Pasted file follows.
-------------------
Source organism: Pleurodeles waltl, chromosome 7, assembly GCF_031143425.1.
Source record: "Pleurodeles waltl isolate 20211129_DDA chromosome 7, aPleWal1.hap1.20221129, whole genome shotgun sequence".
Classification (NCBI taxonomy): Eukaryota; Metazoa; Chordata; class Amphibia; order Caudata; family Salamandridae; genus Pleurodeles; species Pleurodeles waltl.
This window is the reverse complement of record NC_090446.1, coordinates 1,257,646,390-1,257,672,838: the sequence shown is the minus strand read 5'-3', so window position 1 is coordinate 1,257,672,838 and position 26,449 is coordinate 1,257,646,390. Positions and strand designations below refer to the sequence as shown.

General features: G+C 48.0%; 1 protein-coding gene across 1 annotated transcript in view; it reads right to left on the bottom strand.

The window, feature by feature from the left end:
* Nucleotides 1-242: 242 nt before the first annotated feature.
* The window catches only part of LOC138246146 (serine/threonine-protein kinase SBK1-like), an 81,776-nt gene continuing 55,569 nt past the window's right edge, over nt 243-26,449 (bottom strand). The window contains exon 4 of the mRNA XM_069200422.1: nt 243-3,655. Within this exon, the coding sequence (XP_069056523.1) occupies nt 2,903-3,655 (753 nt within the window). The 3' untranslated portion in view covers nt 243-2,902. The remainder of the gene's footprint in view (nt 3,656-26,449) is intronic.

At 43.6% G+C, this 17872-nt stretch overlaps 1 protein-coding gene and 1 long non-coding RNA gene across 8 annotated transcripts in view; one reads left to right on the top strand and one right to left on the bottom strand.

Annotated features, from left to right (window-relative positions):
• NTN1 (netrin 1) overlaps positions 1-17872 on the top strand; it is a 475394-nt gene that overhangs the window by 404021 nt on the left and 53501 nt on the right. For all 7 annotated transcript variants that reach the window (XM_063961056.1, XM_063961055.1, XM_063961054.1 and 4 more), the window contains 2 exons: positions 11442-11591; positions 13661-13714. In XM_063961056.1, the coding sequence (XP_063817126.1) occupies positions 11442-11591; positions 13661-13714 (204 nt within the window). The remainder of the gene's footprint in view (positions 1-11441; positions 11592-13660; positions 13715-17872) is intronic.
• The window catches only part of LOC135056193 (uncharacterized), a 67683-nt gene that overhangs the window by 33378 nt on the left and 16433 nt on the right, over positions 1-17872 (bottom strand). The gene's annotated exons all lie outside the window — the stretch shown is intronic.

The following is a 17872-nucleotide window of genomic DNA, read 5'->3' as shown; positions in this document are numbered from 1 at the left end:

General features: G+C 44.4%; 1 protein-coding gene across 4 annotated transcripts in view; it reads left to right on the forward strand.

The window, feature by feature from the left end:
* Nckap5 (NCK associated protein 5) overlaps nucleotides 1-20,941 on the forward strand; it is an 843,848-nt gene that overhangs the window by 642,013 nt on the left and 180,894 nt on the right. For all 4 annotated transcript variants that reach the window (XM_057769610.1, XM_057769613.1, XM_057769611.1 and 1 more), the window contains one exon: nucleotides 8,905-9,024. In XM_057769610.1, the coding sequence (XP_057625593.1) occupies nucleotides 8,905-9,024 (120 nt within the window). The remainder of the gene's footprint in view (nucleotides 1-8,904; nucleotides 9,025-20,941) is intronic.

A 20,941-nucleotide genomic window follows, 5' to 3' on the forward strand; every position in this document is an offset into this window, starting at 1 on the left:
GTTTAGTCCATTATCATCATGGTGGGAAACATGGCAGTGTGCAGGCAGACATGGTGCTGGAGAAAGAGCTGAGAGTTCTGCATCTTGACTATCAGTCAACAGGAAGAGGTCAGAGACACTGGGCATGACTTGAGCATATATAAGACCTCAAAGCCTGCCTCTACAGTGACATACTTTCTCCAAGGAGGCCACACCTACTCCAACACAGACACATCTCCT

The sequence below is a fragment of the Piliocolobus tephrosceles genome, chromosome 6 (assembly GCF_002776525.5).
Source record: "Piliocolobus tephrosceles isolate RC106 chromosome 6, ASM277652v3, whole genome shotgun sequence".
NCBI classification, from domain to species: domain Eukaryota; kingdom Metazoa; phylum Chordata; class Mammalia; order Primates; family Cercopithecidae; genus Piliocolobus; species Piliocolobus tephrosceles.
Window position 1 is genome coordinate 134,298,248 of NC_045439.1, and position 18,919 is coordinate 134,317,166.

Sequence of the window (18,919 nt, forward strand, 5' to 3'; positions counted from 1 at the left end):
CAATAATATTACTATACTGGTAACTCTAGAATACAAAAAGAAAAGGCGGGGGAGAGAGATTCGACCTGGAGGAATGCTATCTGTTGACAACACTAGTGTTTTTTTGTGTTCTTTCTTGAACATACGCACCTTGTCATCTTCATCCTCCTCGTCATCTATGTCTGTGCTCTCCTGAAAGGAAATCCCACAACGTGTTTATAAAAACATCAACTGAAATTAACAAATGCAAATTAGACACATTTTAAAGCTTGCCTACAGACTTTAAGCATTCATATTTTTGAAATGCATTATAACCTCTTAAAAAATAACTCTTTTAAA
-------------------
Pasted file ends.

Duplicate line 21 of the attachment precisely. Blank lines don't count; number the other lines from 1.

NCBI classification, from domain to species: domain Eukaryota; kingdom Metazoa; phylum Chordata; class Mammalia; order Primates; family Cercopithecidae; genus Piliocolobus; species Piliocolobus tephrosceles.